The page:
Equipment leasing is another victim of the economic tailspin, with overall new leasing business volume for October falling 9.1 percent year-to-year.
The report of the Monthly Leasing and Finance Index (MLFI-25) from the Equipment Leasing and Finance Association also showed a 7.7-percent decline in October compared to September. Cumulative year-to-date new business volume, on the other hand, still shows an increase of 0.9-percent over 2007, according to the Index, a measure of volume of commercial equipment financed in the U.S.
The ELFA asserts that the MLFI-25, measuring economic activity for the $650- billion equipment finance sector, complements other economic indices, including the monthly durable-goods report issued by the U.S. Department of Commerce (reflecting new orders for manufactured durable goods), and the Institute for Supply Management Index, which reflects economic activity in the manufacturing sector.
The ELFA asserts that the reports, taken together, provide a complete picture of the status of productive assets n the U.S. economy: equipment produced, acquired, and financed.
According to the October data as reported by the 25 banks, finance companies, and manufacturers that comprise the MLFI-25, receivables in the less-than-30-days category — a measure of non-delinquent accounts — were 96.6 percent, as accounts more than 30 days delinquent increased to 3.4 percent, the highest level since August 2007.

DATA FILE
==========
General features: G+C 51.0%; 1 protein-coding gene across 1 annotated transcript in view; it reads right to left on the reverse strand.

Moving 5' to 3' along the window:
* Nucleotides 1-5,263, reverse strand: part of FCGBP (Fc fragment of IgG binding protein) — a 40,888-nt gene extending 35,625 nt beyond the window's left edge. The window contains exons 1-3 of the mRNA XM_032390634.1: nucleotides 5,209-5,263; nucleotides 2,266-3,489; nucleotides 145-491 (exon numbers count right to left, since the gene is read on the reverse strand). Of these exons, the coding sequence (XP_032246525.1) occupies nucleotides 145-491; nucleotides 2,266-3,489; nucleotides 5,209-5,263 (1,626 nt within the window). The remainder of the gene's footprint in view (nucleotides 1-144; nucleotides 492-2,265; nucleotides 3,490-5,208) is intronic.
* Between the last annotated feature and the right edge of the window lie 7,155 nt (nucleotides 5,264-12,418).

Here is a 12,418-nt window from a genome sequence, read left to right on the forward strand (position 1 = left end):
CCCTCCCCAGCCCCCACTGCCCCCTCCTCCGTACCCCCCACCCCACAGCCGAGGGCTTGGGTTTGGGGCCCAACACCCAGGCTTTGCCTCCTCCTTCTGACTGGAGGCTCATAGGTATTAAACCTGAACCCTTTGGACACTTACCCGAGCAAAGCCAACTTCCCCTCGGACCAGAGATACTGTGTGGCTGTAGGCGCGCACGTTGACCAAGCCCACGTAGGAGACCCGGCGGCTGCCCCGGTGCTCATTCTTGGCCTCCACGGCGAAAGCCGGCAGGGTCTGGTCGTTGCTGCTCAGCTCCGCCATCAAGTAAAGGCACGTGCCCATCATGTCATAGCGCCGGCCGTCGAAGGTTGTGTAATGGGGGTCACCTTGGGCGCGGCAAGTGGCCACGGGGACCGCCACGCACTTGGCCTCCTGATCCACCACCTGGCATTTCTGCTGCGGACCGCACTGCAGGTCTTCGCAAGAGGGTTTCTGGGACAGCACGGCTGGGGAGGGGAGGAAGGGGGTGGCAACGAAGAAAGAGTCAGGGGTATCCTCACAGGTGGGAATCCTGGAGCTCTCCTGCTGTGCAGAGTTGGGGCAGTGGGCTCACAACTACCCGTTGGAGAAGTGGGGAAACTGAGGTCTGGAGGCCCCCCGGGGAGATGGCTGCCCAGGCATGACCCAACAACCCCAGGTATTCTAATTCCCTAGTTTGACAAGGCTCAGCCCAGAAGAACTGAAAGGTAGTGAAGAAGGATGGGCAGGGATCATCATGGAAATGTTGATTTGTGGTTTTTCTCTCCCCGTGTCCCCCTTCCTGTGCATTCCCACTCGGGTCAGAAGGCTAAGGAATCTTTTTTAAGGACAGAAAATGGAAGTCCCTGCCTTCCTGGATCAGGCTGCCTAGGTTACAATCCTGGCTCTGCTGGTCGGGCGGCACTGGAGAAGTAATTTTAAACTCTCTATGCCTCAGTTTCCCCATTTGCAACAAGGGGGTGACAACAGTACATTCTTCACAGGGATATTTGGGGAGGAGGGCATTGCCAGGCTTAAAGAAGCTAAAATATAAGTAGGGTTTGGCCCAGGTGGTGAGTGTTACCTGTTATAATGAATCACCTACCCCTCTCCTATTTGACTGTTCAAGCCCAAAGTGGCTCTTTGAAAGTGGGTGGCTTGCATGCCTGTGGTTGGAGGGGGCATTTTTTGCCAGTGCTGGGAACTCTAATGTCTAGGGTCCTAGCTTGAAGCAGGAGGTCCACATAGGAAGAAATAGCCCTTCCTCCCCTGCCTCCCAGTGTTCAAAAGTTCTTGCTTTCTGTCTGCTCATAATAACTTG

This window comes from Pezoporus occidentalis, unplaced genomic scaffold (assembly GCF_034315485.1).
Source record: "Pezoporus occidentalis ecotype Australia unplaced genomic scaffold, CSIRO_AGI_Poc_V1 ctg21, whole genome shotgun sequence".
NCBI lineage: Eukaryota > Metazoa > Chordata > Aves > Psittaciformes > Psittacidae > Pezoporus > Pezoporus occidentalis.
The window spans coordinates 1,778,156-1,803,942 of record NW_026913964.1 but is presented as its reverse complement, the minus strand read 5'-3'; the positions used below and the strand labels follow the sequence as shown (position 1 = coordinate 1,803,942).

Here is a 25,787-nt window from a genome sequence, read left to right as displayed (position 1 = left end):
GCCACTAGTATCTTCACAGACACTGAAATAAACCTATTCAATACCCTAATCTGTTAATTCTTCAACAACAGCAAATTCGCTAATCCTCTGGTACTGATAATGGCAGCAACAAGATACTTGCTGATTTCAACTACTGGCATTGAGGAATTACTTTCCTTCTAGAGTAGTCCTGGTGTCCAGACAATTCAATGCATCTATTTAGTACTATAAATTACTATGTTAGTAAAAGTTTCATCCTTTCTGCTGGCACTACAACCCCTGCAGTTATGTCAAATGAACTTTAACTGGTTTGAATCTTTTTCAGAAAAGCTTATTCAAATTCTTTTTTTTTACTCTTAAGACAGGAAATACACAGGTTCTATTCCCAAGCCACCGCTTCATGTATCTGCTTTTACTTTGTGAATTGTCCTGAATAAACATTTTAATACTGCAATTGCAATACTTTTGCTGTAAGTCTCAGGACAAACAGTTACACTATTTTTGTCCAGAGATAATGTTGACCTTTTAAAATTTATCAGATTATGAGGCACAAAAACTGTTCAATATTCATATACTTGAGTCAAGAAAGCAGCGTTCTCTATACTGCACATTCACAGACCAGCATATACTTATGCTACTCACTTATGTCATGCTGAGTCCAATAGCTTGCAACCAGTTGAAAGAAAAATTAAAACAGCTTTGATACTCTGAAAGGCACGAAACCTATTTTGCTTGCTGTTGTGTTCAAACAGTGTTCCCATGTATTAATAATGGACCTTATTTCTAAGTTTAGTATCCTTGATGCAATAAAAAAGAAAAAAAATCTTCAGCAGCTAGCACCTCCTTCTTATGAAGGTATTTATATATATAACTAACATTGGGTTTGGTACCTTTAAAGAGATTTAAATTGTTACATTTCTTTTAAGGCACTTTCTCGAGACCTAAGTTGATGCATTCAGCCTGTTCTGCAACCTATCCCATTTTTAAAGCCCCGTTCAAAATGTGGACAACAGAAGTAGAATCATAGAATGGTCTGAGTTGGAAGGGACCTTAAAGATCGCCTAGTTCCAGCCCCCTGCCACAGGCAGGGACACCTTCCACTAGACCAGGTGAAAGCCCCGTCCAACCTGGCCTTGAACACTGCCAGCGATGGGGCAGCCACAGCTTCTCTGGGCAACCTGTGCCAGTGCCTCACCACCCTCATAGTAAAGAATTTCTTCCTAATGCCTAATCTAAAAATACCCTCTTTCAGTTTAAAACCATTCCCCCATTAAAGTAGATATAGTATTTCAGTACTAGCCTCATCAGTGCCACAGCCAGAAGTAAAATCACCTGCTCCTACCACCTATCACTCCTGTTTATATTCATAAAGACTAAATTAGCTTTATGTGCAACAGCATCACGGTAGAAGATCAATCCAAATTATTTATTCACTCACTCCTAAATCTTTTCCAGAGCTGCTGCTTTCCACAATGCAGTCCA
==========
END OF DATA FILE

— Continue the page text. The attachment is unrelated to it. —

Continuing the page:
Charge-offs increased to 1.01 percent, compared to 0.86-percent in September, another sign of trouble.
According to the report, credit approvals of new transactions declined to the lowest level in two years (72.5 percent), with nearly half of participant companies reporting that fewer transactions were being submitted for approval and underwriting standards tightening. This development does not portend well for the overall economy.
Meanwhile, total headcount for equipment finance companies remained relatively flat in the September-October period.
“Members are reporting that a combination of enhanced underwriting standards, declining demand and increased cost of funds are resulting in fewer transactions being funded,” said ELFA president Kenneth E. Bentsen Jr.